The Year of Living Danishly: Uncovering the Secrets of World’s Happiest Country

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Reading time: 2.5 mins. (You can scroll right to the end to get a summary)

It was the subtitle of this book that caught my attention: Uncovering the Secrets of the World’s Happiest Country. That was it. World’s. Happiest. Country. I had a quick glance through the book’s contents and was intrigued enough to get this book.

Having just spent the last three days diving into this book, I cannot tell you how much fun I’ve had reading this book and have now come to understand in details why Denmark is indeed the happiest country in the world—despite the fact that winter months are dark days, high divorce rates and a high numbers of unhealthy and sick and rampant drug use. So what gives?

Helen Russell, who is a journalist, speaker and former editor at Marie Claire, was based in the UK and made her move to Denmark to be with her husband who took on a year-long stint at the Lego company. “You want to us to move to Denmark so you can work for Lego? Was he kidding me? Were we in some screwed up sequel to Tom Hanks film where grown-ups get their childhood wishes granted?”

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The Happiness Project

So, Helen makes the move to Denmark and takes it upon herself what she called The Happiness Project- each month she would document her life, learn from the locals what makes Denmark the happiest country in the world. In the introduction chapter, she shares some quick information:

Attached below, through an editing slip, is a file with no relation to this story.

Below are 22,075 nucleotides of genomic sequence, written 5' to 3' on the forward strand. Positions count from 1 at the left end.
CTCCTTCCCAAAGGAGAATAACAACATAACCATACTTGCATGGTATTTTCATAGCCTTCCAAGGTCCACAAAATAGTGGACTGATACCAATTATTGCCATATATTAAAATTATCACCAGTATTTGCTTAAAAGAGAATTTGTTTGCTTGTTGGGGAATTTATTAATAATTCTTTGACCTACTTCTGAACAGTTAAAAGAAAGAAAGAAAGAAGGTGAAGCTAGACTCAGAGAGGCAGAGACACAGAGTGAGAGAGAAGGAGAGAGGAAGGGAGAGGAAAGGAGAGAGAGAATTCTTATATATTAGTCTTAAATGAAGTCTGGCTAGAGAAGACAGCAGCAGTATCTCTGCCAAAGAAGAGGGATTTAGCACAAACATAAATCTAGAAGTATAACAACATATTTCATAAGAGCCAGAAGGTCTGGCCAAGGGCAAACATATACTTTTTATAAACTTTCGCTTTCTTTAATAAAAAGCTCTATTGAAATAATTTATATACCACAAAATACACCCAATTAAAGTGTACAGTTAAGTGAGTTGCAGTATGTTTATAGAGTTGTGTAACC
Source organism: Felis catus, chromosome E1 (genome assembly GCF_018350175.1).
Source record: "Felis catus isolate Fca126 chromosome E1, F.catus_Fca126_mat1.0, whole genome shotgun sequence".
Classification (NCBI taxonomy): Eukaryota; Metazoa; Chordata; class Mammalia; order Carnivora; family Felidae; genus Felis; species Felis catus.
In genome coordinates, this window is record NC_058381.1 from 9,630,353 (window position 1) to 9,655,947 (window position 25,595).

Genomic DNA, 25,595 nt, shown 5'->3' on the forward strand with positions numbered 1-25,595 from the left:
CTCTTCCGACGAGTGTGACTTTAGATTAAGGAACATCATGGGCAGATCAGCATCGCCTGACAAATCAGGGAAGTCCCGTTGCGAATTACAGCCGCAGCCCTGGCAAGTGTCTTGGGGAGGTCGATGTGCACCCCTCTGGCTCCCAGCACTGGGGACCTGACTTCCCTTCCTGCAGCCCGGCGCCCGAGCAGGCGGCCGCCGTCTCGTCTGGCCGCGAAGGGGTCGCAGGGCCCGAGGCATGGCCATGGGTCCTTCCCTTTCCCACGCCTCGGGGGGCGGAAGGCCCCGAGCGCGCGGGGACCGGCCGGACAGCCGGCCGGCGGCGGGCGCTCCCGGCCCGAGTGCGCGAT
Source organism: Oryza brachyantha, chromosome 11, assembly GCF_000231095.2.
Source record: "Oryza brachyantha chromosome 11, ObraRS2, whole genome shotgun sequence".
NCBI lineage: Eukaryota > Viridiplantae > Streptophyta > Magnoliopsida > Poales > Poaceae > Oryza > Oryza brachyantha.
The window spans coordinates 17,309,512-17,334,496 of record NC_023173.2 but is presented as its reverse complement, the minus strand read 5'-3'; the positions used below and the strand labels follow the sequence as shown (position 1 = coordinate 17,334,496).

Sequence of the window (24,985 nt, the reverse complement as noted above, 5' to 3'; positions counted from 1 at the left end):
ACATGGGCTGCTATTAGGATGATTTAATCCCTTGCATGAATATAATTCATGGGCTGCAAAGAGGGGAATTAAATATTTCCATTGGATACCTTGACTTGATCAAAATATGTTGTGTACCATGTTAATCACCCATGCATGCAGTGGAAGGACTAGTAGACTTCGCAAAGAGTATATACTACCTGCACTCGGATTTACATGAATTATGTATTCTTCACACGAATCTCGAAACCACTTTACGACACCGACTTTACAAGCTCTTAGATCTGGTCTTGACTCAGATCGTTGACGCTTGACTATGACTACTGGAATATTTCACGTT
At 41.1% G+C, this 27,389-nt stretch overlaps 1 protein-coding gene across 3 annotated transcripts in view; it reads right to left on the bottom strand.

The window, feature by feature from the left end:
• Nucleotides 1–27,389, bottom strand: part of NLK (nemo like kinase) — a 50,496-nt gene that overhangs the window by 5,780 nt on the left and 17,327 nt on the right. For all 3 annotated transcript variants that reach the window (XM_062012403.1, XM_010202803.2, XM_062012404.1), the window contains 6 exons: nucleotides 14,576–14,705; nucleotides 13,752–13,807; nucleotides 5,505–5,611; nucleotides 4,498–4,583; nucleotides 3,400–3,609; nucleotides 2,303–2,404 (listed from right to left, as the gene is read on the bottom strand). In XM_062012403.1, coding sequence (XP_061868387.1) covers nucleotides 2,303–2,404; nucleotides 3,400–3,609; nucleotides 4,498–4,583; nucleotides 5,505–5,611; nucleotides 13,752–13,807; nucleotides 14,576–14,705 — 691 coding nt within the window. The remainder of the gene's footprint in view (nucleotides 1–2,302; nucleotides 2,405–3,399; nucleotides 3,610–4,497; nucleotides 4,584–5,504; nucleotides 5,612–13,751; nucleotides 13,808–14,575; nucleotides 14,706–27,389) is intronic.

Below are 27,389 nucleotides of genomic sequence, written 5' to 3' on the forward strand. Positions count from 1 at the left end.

1. Exports heavily- Carlsberg beer, Lego, Lurpak butter – rich economy
  2. Free healthcare
  3. Free education
  4. Comprehensive welfare system
  5. Subsidized childcare and unemployment insurance guaranteeing 80% of your wages for two years
  6. Smallest gap between rich and poor
  7. Denmark is one country that has almost achieved true gender equality
  8. Shortest working hours in a week- 34 hour (42.7 hours in UK) – thereby allowing Danes more free time, more leaves to achieve a healthy work-life balance
  9. Holds the record for world’s best restaurant in Copenhagen’s Noma.

According to UN World Happiness Report, Denmark comes at the top for large GDP, high life expectancy, lack of corruption, heightened sense of social support, freedom to make life choices and culture of generosity.

Helen also talks to local Danes, who share their reasons why they are happy people:

  1. There is a culture of trust
  2. People have high expectations, that are realistic
  3. People have the freedom to make their life choice without being judged or questioned
  4. People don’t find solace in spending- “more money, more problems.”

The First Twelve Months

January: Hygge & Home

The concept of Hygge has caught on like wildfire and is probably Denmark’s greatest export. Hygge basically is a word for a mood of coziness and comfortable conviviality with feelings of wellness and contentment. Candles play a huge part.

Hygge could be a bakery (bakeries are a huge thing, and we are all aware of world-famous Danish pastries), dinner with friends, alcohol, anything that brings comfort to you.

Danish homes are centrally heated, minimalist designs but designer furniture. They spend a lot of time indoors, and the design aesthetics plays a huge part in the happiness factor of the inhabitants of the house.

February: Forgetting the 9-5

At Lego, Helen’s husband discloses how each day, as part of their work life, there is a routine where “everyone in the office takes it in turns to bake and bring in rolls and pastries.” Lunch is taken around 11-1130, and it is a communal thing at work. Also, no one uses titles and no one wears a tie.